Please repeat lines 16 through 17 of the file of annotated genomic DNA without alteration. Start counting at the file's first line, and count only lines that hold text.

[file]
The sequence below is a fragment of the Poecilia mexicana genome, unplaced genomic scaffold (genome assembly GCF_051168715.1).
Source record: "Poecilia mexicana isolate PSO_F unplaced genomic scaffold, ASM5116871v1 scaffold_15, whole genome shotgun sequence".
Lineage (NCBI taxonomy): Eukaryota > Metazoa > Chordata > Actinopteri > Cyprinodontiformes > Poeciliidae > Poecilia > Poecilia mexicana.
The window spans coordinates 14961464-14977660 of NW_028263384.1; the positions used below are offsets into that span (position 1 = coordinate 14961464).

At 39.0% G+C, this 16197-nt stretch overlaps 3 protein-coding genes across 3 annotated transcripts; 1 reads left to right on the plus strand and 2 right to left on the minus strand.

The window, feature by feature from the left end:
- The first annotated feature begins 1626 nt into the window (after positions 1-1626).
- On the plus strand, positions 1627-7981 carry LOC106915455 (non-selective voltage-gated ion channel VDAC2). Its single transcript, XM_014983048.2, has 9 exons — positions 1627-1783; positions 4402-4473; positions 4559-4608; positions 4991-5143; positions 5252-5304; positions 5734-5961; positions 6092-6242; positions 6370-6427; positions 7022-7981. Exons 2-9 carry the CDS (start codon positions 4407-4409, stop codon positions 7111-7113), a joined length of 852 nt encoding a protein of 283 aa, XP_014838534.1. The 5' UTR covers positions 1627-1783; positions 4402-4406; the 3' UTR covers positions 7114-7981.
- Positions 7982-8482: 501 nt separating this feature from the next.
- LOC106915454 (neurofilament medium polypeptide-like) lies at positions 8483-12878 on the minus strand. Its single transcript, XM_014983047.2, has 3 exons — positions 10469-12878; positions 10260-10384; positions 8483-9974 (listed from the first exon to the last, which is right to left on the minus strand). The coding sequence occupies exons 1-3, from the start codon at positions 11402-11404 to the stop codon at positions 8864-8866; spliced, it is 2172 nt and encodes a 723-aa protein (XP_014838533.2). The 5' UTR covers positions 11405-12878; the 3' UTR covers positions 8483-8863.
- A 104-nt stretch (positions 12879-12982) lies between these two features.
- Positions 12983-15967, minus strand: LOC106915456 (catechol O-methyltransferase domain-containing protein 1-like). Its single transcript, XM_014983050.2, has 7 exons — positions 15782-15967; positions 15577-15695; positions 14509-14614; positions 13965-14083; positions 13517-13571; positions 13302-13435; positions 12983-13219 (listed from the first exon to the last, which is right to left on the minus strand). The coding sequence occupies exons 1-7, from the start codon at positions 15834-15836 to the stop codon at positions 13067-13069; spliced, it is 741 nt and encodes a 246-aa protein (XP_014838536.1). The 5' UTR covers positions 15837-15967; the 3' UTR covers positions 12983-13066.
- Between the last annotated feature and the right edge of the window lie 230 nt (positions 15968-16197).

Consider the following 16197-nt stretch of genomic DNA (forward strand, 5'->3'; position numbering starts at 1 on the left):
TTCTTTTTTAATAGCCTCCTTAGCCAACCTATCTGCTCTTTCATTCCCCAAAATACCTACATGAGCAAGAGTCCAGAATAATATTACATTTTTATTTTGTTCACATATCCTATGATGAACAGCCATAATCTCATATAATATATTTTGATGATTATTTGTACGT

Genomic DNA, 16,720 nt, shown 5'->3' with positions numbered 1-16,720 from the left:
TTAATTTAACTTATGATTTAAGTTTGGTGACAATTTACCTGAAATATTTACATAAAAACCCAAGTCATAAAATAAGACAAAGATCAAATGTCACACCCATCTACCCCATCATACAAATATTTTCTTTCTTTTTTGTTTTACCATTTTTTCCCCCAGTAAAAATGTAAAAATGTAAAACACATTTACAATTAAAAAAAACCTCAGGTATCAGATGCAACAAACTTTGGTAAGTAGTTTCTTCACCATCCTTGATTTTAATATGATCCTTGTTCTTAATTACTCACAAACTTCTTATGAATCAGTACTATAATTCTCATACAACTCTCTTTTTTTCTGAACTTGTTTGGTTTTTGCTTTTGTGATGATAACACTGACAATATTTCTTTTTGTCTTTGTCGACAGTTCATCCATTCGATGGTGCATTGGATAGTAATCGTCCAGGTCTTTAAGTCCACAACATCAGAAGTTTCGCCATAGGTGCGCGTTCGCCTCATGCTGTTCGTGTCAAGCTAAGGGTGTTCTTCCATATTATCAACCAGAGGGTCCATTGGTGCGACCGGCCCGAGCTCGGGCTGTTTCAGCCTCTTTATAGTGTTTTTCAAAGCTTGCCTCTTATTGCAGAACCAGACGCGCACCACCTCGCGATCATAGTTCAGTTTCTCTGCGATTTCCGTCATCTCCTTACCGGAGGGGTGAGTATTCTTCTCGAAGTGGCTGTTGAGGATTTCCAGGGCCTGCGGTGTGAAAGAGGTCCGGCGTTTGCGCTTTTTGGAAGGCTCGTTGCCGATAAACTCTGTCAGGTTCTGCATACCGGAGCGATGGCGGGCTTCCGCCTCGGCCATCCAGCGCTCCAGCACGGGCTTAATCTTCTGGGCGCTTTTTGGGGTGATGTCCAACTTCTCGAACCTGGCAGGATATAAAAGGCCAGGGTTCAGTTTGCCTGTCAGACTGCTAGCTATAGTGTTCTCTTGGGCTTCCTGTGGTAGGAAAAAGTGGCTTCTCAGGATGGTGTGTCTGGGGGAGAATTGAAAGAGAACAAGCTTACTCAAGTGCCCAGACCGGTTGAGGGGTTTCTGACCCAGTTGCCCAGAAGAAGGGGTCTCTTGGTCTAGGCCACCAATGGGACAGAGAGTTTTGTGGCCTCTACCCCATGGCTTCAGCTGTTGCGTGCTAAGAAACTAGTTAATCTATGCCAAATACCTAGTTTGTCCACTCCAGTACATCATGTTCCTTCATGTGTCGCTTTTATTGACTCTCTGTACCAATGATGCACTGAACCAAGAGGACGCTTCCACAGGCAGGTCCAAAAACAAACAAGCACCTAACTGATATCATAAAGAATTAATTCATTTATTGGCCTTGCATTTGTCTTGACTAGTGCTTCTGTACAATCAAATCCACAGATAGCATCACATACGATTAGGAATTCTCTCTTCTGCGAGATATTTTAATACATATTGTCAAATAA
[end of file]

Genomic DNA, 16,720 nt, shown 5'->3' with positions numbered 1-16,720 from the left:
TTAATTTAACTTATGATTTAAGTTTGGTGACAATTTACCTGAAATATTTACATAAAAACCCAAGTCATAAAATAAGACAAAGATCAAATGTCACACCCATCTACCCCATCATACAAATATTTTCTTTCTTTTTTGTTTTACCATTTTTTCCCCCAGTAAAAATGTAAAAATGTAAAACACATTTACAATTAAAAAAAACCTCAGGTATCAGATGCAACAAACTTTGGTAAGTAGTTTCTTCACCATCCTTGATTTTAATATGATCCTTGTTCTTAATTACTCACAAACTTCTTATGAATCAGTACTATAATTCTCATACAACTCTCTTTTTTTCTGAACTTGTTTGGTTTTTGCTTTTGTGATGATAACACTGACAATATTTCTTTTTGTCTTTGTCGACAGTTCATCCATTCGATGGTGCATTGGATAGTAATCGTCCAGGTCTTTAAGTCCACAACATCAGAAGTTTCGCCATAGGTGCGCGTTCGCCTCATGCTGTTCGTGTCAAGCTAAGGGTGTTCTTCCATATTATCAACCAGAGGGTCCATTGGTGCGACCGGCCCGAGCTCGGGCTGTTTCAGCCTCTTTATAGTGTTTTTCAAAGCTTGCCTCTTATTGCAGAACCAGACGCGCACCACCTCGCGATCATAGTTCAGTTTCTCTGCGATTTCCGTCATCTCCTTACCGGAGGGGTGAGTATTCTTCTCGAAGTGGCTGTTGAGGATTTCCAGGGCCTGCGGTGTGAAAGAGGTCCGGCGTTTGCGCTTTTTGGAAGGCTCGTTGCCGATAAACTCTGTCAGGTTCTGCATACCGGAGCGATGGCGGGCTTCCGCCTCGGCCATCCAGCGCTCCAGCACGGGCTTAATCTTCTGGGCGCTTTTTGGGGTGATGTCCAACTTCTCGAACCTGGCAGGATATAAAAGGCCAGGGTTCAGTTTGCCTGTCAGACTGCTAGCTATAGTGTTCTCTTGGGCTTCCTGTGGTAGGAAAAAGTGGCTTCTCAGGATGGTGTGTCTGGGGGAGAATTGAAAGAGAACAAGCTTACTCAAGTGCCCAGACCGGTTGAGGGGTTTCTGACCCAGTTGCCCAGAAGAAGGGGTCTCTTGGTCTAGGCCACCAATGGGACAGAGAGTTTTGTGGCCTCTACCCCATGGCTTCAGCTGTTGCGTGCTAAGAAACTAGTTAATCTATGCCAAATACCTAGTTTGTCCACTCCAGTACATCATGTTCCTTCATGTGTCGCTTTTATTGACTCTCTGTACCAATGATGCACTGAACCAAGAGGACGCTTCCACAGGCAGGTCCAAAAACAAACAAGCACCTAACTGATATCATAAAGAATTAATTCATTTATTGGCCTTGCATTTGTCTTGACTAGTGCTTCTGTACAATCAAATCCACAGATAGCATCACATACGATTAGGAATTCTCTCTTCTGCGAGATATTTTAATACATATTGTCAAATAA